Several weeks ago, a redditor started sharing some of the work that he has done regarding a potential port of S.T.A.L.K.E.R. (Let’s call it Stalker from now on) for Linux, following a leak of the source code last year. In case you are not familiar with Stalker, it’s a survival-shooter/RPG game set in the outskirts of Chernobyl following a second (fictitious) radioactive incident.
It featured a non-linear storyline, and additional gameplay elements such as clans and factions making the experience unique about every time you play the game. Just like many other Windows games of the time, it used DirectX as a graphics API and there was never any real Linux port it.
The latest update is looking very, very good already. It’s not perfect yet, but the rendering is now much more complete than in the previous shared video.
The most recent update to the OpenGL backend now includes the following features:
- Steep Parallax [ wikipedia ]
- Shadow Mapping
- View Distance Fog
- (…and many bug fixes)
The current build also partially implements:
- Dynamic Lighting
- High Dynamic Range
and there is still more work ahead, with rain, sun rays effects, anti-aliasing, anisotropic filtering… but as you can see for yourself, things are wrapping up very quickly.
The conversion from DirectX to OpenGL is currently the work of a single man, Jules, 25 years old, from the Netherlands, who graduated following a specialization in Computer Vision and Computer Graphics. What brought our friend to follow the path he is currently on, has actually a lot to do with the emulation scene.
Jules: During my graduation I was looking for ways to get more experience in graphics, so I joined the Dolphin Emulator project. In this project I spent my time debugging graphical glitches in the emulation and adding more graphical features. The experience I gained there has been extremely valuable to the project I’m undertaking now.
Jules used to be a Linux user, while he has switched to other systems in the past few years, for very practical reasons.
Jules: On the Linux front I have used it as a main OS in the high days of Ubuntu (I refused to switch to Vista), but I eventually switched to Windows 7 for the games and hardware-accelerated video decoding. I still often use Linux as the main OS on my servers, but I haven’t used it as my desktop OS in a long time. I spend more time programming than I spend on gaming, so what I’m mainly looking forward to in Linux is the operating system itself. I just want to make sure I can take my favourite games with me.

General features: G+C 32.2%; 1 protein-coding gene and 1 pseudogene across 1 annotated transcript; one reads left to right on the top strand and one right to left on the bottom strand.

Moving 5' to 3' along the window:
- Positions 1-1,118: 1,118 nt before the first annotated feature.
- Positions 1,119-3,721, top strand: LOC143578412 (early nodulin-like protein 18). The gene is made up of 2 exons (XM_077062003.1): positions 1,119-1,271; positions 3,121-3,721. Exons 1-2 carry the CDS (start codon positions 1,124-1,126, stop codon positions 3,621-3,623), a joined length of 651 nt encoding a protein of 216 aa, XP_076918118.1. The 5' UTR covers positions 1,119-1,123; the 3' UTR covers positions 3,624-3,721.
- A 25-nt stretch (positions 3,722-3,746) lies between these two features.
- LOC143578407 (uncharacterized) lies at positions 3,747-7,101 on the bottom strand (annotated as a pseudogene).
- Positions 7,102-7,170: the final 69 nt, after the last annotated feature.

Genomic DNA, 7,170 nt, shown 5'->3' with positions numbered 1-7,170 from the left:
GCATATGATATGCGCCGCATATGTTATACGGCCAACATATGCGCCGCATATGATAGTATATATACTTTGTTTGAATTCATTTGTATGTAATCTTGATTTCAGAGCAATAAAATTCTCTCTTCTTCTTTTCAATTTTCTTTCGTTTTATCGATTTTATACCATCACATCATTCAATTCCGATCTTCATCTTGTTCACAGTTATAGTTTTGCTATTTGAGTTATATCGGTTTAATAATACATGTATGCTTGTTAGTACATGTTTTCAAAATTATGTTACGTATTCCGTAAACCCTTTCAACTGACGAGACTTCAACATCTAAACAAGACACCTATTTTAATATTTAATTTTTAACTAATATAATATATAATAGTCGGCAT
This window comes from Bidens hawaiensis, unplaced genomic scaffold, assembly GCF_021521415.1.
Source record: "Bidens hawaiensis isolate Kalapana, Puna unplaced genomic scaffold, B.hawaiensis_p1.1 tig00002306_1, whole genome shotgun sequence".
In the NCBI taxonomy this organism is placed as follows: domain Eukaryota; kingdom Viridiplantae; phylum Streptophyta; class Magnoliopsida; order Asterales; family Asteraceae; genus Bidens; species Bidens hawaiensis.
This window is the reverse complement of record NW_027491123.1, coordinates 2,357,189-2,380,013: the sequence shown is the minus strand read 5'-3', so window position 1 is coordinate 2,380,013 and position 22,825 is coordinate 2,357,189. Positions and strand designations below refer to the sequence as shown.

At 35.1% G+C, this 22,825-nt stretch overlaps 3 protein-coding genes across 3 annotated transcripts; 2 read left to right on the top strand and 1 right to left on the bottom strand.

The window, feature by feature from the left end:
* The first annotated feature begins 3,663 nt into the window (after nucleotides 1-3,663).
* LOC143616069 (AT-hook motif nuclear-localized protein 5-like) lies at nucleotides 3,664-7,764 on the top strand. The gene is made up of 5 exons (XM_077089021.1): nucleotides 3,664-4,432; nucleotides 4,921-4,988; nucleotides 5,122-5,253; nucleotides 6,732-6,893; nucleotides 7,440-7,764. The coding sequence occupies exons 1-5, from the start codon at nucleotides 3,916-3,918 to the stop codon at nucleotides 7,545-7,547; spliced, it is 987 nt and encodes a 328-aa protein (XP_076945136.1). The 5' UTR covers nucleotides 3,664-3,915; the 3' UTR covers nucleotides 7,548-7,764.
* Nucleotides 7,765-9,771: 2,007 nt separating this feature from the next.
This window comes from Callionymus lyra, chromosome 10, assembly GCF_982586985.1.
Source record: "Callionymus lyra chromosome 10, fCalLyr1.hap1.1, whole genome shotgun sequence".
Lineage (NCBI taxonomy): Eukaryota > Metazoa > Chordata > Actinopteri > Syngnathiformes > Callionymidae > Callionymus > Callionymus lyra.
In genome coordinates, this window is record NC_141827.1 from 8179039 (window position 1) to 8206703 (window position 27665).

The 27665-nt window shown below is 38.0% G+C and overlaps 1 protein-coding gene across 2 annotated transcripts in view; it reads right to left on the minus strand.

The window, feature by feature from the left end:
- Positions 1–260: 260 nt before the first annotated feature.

But we have not lost him forever – there is a good chance that he considered a come-back to the Linux platform:
Jules: However now that gaming and hardware-accelerated video decoding have come to Linux I finally decided to switch back, probably to the Elementary OS distro. I’m not only a Windows user, I am also a little bit of a Mac user. With ElementaryOS basically being Linux’ answer to OS X got me interested in using it.
The fact that Jules is a gamer certainly did not hurt to help him find motivation on this project. He clocked a lot of time on Stalker as well.
Jules: I like atmospheric action RPGs, first person or third person. Stalker and Dark Souls are my favourites. I’ve put more than 250 hours of playtime in Stalker and I still come back to it for another play-through. I like the atmosphere, the sense of isolation and survival. There’s also the mystery that surrounds the game, even the bugs in the games seem to contribute to that sense that anything could happen.
For example one oversight in Clear Sky is when I found the developers left a gate open that was supposed to be closed. If you go through the gate and start exploring around you’ll eventually come across a parking lot where stepping on certain parts will teleport you to a seemingly random place in the zone and in the story. It’s like the engine created a space anomaly the developers didn’t even account for.
So here you go: combine a fresh out of University graphics programmer with the right skills, a strong interest in open-world action RPGs, and a readily available source code for Stalker… all elements were in place for a spark of some sort.
Jules: When I came across the leaked Stalker Clear Sky source code I started thinking if there was anything fun that I could do with it. Working for the Dolphin Emulator project gave me lots of insight into how these graphical APIs work and how to debug them. However, I wanted some more experience building something from the ground up. So I decided the writing an OpenGL backend was the perfect opportunity to do something fun and challenging while getting more experience in computer graphics.
There are several ways to go about converting DirectX code to OpenGL – either you create tools to help you automate most of the conversion and then fix potential bugs as you go, or you go through the painful work by hand. Jules weighted both options based on what was already done out there, including Valve’s work.
Jules: It was a difficult choice between doing things by hand or automating them. Valve has done a lot of talks about how they converted their Source engine to Linux, so I like to take those as a reference. There are basically two major components that need to be converted: the DirectX function calls and the HLSL shaders.
If the engine doesn’t offer some abstraction between DirectX and its core the only way to realistically port the engine is to offer a compatibility layer where you re-implement DirectX functions with OpenGL functions. Valve has used this approach for their Source Engine with their toGL project, it has the advantage that you don’t need to do a lot of conversions by hand, the downside is that the compatibility layer is very complex and it becomes difficult to add modern DirectX 10 features.